SET THE WORLD ON FIRE
‘Morning love. I brought you a drink.’
The covers erupted and the tousled hair emerged from the snowy drifts of duvet.
‘Mmm. Thanks. God! What time is it?’
‘It’s okay you aren’t going in today remember? Holiday? ’
The look of mild panic disappeared, replaced by a smile.
‘Oh yeah. I forgot.’ she looked at the clock. ‘You should have woken me earlier.’
I put the tea on the bedside table and sat on the bed next to her.
‘I thought you deserved the lie in. You needed it after that case.’
Her eyes clouded for a second at the thought of the Minassian case, over three years in the investigation, preparation and trial.
‘Hey, you won remember?’ I leaned over and kissed her forehead where the worry lines had started to form. They disappeared and light flickered back in her eyes.
‘Oh yes. Hooray for me.’
‘I thought you’d have taken a bit of leave right after the decision.’
‘Few things to tidy up.’ She said sipping tea.
‘So, the day to ourselves.’ I let my hand slide over the curve of her hip beneath the covers. ‘Whatever will we do all day?’
‘Gardening? Have a think where we are going to put the stuff when we get it out of store?’ She took another sip of tea. ‘Not what you’re thinking anyway.’
She put the tea down and let her hand rest high up on my thigh. ‘Not until I’ve had a shower and breakfast anyway.’
Breakfast was a longer affair than I would have wished it to be and the post which arrived during the meal rather put the lid on my lascivious plans for the day. The post had started arriving earlier again since a reorganisation of the delivery routes. We had been on the end of one of their rural circuits and mail arrived in the early afternoon when we had bought the place. It wasn’t really a problem as the days of needing urgent responses to business post has largely disappeared with digital communications. Someone had shaken things up at Royal Mail however and we were now getting mid morning deliveries.
On the bright side, our schedule got cleared really quickly. The down side was somewhere in Manchester a huge warehouse full of storage units had gone up in flames and removed the need to think about where to put our belongings in the new house.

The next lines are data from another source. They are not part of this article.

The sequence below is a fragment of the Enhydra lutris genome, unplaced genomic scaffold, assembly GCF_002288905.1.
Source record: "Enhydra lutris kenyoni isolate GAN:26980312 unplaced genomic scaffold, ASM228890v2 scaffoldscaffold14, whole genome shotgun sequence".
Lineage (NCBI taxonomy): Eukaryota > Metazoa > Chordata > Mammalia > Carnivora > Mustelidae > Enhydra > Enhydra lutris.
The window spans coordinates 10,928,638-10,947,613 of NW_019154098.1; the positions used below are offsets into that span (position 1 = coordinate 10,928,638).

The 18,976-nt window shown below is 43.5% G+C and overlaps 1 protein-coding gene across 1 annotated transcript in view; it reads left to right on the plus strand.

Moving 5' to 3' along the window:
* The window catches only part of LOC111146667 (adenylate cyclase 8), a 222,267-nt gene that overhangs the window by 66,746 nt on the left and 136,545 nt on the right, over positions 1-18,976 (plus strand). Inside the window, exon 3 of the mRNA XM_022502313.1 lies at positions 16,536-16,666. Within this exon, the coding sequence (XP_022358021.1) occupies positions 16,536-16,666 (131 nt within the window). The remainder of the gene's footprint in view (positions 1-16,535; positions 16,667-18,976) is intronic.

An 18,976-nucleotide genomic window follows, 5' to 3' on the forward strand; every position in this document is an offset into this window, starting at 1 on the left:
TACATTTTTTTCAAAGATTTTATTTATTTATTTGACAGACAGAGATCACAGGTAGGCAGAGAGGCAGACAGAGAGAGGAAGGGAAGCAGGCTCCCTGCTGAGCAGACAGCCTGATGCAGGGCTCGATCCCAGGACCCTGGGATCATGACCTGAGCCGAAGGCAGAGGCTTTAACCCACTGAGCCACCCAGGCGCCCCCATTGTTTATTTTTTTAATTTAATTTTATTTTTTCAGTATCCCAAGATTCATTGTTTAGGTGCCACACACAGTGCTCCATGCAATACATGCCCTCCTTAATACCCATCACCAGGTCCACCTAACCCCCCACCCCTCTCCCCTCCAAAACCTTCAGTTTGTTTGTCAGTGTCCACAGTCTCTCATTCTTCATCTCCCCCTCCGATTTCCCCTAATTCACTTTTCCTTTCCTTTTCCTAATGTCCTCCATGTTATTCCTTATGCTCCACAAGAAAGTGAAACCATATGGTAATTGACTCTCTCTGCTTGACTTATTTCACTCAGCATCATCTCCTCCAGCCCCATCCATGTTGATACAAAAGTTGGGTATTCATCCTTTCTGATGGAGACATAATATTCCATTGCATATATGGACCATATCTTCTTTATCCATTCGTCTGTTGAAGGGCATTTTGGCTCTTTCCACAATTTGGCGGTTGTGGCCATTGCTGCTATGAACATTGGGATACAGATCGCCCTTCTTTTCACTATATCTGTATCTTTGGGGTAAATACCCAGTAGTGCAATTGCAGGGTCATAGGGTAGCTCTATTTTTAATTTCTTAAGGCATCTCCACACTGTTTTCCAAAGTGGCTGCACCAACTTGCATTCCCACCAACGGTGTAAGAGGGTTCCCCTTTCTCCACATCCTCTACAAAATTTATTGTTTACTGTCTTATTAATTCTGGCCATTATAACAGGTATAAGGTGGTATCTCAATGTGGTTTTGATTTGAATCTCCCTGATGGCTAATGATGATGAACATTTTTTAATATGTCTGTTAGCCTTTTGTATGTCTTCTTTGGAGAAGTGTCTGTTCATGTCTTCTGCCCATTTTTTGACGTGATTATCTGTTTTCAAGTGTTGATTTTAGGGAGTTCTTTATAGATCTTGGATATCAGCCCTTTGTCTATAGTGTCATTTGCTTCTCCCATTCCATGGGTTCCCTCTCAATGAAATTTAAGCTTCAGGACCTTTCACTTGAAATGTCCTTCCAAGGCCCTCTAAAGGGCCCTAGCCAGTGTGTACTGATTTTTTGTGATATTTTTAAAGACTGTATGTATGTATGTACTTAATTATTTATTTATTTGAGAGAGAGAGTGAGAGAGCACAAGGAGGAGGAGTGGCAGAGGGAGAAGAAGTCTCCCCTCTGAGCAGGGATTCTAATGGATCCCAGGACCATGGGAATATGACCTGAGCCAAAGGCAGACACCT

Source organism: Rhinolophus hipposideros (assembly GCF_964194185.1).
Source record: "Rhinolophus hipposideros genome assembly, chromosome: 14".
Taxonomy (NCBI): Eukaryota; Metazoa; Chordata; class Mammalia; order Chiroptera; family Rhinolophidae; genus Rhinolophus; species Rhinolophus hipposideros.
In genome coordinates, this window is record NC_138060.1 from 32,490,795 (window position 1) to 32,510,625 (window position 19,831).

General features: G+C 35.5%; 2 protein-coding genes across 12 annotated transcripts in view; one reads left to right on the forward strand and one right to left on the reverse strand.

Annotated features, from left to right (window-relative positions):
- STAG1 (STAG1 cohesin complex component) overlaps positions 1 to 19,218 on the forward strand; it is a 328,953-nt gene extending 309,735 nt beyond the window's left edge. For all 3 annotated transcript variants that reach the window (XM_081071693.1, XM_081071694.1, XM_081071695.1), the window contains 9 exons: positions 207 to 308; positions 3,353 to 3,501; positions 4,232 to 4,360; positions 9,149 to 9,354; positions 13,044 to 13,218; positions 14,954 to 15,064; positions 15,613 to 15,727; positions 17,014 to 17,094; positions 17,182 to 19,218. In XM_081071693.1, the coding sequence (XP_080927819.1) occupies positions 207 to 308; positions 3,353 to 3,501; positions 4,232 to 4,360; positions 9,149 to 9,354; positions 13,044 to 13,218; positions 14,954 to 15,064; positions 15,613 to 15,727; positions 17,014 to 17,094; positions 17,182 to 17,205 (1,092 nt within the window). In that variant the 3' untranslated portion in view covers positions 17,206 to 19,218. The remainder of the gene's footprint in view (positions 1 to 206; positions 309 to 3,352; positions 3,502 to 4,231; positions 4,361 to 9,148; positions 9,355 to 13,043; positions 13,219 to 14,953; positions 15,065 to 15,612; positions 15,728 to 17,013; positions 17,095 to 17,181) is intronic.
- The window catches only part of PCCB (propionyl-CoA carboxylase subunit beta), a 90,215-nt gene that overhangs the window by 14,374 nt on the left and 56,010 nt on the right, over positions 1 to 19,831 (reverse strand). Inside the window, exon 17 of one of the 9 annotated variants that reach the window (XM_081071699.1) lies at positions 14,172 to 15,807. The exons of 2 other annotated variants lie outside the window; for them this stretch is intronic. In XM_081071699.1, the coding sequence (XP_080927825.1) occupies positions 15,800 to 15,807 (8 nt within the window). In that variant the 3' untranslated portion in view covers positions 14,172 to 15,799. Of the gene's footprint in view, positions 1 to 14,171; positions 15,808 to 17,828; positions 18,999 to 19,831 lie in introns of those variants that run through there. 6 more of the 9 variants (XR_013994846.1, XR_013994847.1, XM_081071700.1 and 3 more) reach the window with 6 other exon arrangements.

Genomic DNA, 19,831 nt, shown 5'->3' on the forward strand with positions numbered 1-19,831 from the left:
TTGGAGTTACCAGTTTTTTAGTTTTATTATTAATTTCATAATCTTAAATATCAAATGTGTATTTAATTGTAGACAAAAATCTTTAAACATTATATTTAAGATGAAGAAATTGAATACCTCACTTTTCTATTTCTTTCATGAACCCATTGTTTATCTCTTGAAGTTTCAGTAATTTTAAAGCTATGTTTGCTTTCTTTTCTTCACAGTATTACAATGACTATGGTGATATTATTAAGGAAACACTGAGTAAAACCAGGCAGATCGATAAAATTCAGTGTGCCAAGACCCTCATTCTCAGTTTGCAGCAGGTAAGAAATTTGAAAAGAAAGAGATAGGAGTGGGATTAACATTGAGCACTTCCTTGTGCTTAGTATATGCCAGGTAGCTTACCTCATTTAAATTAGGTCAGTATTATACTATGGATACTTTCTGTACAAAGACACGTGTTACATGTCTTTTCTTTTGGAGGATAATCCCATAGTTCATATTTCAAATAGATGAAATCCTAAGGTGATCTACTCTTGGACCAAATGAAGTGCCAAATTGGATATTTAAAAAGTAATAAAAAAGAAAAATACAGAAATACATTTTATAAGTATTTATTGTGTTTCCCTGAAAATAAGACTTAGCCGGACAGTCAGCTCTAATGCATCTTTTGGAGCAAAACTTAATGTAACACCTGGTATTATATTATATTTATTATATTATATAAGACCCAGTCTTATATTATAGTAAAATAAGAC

One of Charlie’s hands held the letter and the other was clamped over her mouth which had opened wide in shock. I came round the table, held her by the shoulders and kissed her head. We read the letter from the storage company.
The bad news was the place was wrecked. What had survived the flames had been ruined by the smoke and then drenched beyond recovery by the fire brigade stopping the fire spreading to neighbouring industrial units.
The company was pleased however to inform us that our insurance was valid and that an assessor had made a valuation based upon our estimate of the listed goods. The company was pleased to pay a claim amounting to the estimate in full. If we were happy to accept this we could sign the enclosed form, and payment would be made within fourteen days.
That seemed suspiciously easy to me. I was used to insurance companies arguing, challenging, dragging their feet and paying up, if ever, years down the track. I said as much to Charlie.
She didn’t reply. I could understand her shock but the hand clasped over her mouth seemed unusually dramatic for her. She was in control of her life and her emotions and when surprises did occur, she took them in her stride. Take the Minassian case. A simple charge of exporting ancient artworks without the correct licence had spiralled in a matter of days to cross Europe trafficking, then illegal importing to Europe, looting of protected sites in the Middle East and Caucasus region and possible war crimes. Each escalation had elicited a sigh and fresh paperwork. Even the pictures and testimony of murder, rape and slaughter from warzones to the back streets of Italy hadn’t caused any display of emotion as overt as the one I saw now.